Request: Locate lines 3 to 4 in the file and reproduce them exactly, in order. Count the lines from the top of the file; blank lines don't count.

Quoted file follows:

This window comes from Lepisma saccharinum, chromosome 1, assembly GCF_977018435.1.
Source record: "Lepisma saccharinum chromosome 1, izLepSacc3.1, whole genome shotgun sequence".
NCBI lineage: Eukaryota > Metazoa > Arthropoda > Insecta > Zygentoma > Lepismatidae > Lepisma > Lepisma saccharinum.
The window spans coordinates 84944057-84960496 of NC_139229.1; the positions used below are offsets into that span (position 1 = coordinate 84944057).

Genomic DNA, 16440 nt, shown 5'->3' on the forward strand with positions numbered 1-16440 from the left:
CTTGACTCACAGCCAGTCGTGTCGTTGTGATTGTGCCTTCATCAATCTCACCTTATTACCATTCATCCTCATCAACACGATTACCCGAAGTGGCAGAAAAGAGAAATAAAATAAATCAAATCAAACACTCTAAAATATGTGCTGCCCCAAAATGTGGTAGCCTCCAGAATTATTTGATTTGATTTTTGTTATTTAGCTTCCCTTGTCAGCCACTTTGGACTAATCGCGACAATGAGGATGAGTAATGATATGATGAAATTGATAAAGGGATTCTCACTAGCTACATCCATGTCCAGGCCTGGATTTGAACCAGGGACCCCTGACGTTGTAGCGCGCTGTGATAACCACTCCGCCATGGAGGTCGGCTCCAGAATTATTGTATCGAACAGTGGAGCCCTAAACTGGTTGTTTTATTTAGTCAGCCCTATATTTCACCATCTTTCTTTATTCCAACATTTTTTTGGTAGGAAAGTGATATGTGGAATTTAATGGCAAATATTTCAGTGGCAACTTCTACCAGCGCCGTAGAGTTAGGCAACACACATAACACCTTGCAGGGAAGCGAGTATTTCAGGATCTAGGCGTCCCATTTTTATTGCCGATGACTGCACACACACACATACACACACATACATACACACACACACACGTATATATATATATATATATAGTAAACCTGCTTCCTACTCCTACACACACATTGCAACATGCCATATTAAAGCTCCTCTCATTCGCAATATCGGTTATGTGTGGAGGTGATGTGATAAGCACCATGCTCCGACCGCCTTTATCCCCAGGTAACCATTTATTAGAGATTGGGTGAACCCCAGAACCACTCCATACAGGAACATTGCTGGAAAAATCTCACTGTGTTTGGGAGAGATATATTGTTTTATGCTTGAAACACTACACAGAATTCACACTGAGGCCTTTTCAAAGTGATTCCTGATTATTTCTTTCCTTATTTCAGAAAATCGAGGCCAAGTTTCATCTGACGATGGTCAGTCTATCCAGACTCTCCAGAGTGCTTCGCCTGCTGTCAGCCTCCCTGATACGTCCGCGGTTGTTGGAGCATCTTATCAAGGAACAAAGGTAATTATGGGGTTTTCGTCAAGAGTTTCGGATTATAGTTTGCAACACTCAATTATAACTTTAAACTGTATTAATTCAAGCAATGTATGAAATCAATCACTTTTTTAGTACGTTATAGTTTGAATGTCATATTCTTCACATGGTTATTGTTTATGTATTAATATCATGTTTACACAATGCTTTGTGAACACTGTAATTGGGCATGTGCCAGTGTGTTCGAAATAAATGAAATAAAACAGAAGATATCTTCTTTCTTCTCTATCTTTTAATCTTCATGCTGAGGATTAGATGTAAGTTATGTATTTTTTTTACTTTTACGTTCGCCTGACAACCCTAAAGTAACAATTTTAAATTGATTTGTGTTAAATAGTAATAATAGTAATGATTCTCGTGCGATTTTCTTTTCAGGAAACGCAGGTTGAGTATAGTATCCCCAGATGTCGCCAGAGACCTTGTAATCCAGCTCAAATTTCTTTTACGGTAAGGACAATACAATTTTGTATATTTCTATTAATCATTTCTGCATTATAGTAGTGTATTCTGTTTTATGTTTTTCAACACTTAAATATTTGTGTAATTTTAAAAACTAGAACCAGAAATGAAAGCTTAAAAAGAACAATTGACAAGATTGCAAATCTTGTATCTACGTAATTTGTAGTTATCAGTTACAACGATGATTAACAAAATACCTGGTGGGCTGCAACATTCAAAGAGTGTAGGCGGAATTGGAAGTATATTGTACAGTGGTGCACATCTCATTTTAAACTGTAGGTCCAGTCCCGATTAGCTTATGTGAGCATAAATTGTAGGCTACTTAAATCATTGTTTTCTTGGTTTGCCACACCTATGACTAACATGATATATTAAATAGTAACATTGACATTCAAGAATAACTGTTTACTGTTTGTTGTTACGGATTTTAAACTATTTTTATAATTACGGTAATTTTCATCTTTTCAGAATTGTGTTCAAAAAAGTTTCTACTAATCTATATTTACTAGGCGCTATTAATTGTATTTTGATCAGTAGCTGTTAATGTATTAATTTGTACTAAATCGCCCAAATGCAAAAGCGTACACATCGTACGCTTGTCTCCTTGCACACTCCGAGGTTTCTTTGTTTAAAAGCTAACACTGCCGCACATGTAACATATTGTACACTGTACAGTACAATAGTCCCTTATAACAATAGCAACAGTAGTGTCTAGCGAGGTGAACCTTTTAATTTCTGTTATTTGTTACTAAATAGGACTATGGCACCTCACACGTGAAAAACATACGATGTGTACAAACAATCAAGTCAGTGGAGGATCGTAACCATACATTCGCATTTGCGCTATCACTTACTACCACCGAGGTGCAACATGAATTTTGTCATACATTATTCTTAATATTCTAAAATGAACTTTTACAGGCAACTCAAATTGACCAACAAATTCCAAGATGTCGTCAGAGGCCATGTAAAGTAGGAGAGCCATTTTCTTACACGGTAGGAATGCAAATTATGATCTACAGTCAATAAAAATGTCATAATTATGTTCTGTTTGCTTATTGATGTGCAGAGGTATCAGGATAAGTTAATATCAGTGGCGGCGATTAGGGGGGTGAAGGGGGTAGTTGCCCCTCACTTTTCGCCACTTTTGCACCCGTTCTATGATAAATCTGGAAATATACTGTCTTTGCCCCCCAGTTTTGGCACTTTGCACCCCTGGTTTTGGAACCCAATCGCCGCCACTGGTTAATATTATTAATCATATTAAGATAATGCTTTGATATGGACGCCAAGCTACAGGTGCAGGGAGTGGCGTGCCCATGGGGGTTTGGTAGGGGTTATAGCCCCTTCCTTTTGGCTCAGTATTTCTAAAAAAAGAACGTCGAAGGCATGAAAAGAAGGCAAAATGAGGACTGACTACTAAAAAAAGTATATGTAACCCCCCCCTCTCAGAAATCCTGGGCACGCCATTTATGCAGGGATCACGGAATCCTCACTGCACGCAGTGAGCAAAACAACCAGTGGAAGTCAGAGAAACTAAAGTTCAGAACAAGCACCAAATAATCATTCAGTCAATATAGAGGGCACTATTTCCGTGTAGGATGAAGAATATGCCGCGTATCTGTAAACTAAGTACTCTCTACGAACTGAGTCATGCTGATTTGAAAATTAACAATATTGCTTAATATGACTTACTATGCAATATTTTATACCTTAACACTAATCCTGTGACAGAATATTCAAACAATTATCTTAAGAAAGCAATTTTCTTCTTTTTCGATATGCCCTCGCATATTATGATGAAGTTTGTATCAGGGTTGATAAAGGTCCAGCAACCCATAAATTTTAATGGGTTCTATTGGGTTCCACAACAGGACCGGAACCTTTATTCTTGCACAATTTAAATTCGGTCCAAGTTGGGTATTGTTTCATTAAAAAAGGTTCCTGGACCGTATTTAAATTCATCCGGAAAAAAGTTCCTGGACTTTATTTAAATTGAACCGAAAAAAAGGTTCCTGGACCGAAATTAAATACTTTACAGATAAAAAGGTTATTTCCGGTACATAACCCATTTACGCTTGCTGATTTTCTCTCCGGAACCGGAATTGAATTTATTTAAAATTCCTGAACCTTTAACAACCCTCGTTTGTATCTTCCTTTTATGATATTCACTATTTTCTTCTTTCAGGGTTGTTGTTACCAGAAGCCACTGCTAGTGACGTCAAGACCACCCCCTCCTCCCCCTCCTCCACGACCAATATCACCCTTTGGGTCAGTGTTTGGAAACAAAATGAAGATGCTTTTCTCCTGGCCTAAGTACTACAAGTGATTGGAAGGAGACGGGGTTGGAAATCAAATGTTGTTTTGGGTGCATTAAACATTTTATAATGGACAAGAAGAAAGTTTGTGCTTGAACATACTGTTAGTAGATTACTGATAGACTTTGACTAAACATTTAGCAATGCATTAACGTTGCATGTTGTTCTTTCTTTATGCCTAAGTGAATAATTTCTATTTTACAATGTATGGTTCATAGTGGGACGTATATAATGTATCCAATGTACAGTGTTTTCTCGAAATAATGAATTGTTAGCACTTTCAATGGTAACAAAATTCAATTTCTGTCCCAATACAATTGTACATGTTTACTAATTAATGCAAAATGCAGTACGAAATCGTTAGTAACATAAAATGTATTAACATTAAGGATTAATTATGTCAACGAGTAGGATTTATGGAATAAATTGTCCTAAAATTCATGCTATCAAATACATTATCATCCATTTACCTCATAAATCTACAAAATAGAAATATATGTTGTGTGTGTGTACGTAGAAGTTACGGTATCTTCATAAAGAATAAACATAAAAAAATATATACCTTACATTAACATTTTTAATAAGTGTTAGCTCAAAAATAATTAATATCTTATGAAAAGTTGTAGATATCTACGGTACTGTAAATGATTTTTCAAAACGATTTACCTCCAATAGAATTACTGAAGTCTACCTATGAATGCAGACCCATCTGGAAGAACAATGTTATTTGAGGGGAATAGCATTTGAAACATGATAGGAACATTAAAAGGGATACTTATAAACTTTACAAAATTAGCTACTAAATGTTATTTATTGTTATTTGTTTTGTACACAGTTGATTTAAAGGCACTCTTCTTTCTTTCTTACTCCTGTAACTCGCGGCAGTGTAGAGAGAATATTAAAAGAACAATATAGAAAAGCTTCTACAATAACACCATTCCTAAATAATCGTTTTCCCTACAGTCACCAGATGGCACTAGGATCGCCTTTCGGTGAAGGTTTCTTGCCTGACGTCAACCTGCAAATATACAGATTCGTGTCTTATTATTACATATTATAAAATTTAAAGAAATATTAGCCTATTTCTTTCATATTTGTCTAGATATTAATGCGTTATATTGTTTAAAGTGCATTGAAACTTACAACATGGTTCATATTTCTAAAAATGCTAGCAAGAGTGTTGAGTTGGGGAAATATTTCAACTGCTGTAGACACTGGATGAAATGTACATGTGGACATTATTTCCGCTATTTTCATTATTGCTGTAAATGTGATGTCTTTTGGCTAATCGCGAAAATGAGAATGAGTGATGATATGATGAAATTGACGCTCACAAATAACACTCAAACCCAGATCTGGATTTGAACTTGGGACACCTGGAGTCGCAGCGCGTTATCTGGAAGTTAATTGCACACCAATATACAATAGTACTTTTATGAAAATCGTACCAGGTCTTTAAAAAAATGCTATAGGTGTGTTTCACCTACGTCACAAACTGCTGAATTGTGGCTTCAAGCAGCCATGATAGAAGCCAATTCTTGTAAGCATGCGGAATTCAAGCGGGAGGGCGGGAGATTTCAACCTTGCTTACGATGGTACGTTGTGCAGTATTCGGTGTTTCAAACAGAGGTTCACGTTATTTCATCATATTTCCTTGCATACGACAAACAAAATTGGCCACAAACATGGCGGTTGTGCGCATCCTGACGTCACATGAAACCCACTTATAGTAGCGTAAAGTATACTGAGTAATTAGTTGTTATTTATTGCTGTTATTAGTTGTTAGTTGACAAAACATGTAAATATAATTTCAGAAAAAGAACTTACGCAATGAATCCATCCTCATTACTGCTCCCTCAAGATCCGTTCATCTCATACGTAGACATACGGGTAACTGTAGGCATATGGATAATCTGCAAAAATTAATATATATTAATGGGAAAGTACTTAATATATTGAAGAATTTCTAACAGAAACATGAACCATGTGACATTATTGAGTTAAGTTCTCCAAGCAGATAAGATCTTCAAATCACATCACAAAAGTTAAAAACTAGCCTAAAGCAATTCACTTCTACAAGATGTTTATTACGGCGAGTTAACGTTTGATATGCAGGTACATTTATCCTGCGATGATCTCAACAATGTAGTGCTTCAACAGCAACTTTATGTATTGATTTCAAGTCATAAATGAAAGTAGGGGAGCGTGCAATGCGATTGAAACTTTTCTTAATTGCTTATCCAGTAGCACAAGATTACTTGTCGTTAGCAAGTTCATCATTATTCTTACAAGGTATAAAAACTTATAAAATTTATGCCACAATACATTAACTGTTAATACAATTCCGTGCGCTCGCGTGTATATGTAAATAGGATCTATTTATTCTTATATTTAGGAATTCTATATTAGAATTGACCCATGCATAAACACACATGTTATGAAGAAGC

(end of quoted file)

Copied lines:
NCBI lineage: Eukaryota > Metazoa > Arthropoda > Insecta > Zygentoma > Lepismatidae > Lepisma > Lepisma saccharinum.
The window spans coordinates 84944057-84960496 of NC_139229.1; the positions used below are offsets into that span (position 1 = coordinate 84944057).